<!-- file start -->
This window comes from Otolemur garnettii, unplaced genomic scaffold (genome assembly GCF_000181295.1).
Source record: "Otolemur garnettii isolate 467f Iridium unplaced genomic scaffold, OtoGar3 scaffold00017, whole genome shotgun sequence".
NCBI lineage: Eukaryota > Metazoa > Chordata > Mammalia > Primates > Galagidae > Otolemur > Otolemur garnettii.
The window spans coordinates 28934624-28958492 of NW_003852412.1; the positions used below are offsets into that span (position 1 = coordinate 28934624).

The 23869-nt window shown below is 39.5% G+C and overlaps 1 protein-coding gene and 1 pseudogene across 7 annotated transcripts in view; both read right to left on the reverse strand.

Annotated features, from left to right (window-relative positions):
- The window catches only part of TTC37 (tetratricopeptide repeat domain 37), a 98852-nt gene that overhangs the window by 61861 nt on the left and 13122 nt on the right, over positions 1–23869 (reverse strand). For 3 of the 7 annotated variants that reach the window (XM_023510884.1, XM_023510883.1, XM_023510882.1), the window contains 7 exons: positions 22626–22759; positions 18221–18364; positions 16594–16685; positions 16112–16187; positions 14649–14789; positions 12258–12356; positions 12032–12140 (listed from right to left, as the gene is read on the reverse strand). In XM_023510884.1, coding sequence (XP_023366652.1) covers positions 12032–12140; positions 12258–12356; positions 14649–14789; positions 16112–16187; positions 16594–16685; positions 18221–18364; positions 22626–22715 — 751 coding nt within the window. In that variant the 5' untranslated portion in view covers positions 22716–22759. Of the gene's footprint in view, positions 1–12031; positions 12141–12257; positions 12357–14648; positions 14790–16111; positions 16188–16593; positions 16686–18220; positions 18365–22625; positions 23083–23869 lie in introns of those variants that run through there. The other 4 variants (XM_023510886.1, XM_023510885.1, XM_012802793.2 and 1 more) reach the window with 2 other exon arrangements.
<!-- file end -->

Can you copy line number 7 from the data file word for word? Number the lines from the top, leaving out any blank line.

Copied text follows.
- The window catches only part of TTC37 (tetratricopeptide repeat domain 37), a 98852-nt gene that overhangs the window by 61861 nt on the left and 13122 nt on the right, over positions 1–23869 (reverse strand). For 3 of the 7 annotated variants that reach the window (XM_023510884.1, XM_023510883.1, XM_023510882.1), the window contains 7 exons: positions 22626–22759; positions 18221–18364; positions 16594–16685; positions 16112–16187; positions 14649–14789; positions 12258–12356; positions 12032–12140 (listed from right to left, as the gene is read on the reverse strand). In XM_023510884.1, coding sequence (XP_023366652.1) covers positions 12032–12140; positions 12258–12356; positions 14649–14789; positions 16112–16187; positions 16594–16685; positions 18221–18364; positions 22626–22715 — 751 coding nt within the window. In that variant the 5' untranslated portion in view covers positions 22716–22759. Of the gene's footprint in view, positions 1–12031; positions 12141–12257; positions 12357–14648; positions 14790–16111; positions 16188–16593; positions 16686–18220; positions 18365–22625; positions 23083–23869 lie in introns of those variants that run through there. The other 4 variants (XM_023510886.1, XM_023510885.1, XM_012802793.2 and 1 more) reach the window with 2 other exon arrangements.